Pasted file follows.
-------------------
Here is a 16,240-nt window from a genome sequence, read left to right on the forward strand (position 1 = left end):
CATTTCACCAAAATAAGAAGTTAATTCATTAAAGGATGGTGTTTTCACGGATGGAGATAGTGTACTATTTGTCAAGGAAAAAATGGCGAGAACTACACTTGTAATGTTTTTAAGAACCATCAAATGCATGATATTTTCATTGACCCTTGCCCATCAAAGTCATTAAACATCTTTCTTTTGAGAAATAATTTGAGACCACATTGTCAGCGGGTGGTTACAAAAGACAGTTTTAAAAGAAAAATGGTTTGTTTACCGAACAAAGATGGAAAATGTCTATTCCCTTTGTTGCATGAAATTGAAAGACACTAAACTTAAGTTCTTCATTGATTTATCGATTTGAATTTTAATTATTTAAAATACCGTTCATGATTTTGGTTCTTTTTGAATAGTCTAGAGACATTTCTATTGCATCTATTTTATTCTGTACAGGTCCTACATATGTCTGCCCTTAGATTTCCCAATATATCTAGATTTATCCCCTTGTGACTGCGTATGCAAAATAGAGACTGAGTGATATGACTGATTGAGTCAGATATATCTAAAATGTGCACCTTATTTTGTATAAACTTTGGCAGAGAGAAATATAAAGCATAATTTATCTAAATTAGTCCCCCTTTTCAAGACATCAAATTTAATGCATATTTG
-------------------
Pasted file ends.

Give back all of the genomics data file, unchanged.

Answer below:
Here is a 16,240-nt window from a genome sequence, read left to right on the forward strand (position 1 = left end):
CATTTCACCAAAATAAGAAGTTAATTCATTAAAGGATGGTGTTTTCACGGATGGAGATAGTGTACTATTTGTCAAGGAAAAAATGGCGAGAACTACACTTGTAATGTTTTTAAGAACCATCAAATGCATGATATTTTCATTGACCCTTGCCCATCAAAGTCATTAAACATCTTTCTTTTGAGAAATAATTTGAGACCACATTGTCAGCGGGTGGTTACAAAAGACAGTTTTAAAAGAAAAATGGTTTGTTTACCGAACAAAGATGGAAAATGTCTATTCCCTTTGTTGCATGAAATTGAAAGACACTAAACTTAAGTTCTTCATTGATTTATCGATTTGAATTTTAATTATTTAAAATACCGTTCATGATTTTGGTTCTTTTTGAATAGTCTAGAGACATTTCTATTGCATCTATTTTATTCTGTACAGGTCCTACATATGTCTGCCCTTAGATTTCCCAATATATCTAGATTTATCCCCTTGTGACTGCGTATGCAAAATAGAGACTGAGTGATATGACTGATTGAGTCAGATATATCTAAAATGTGCACCTTATTTTGTATAAACTTTGGCAGAGAGAAATATAAAGCATAATTTATCTAAATTAGTCCCCCTTTTCAAGACATCAAATTTAATGCATATTTG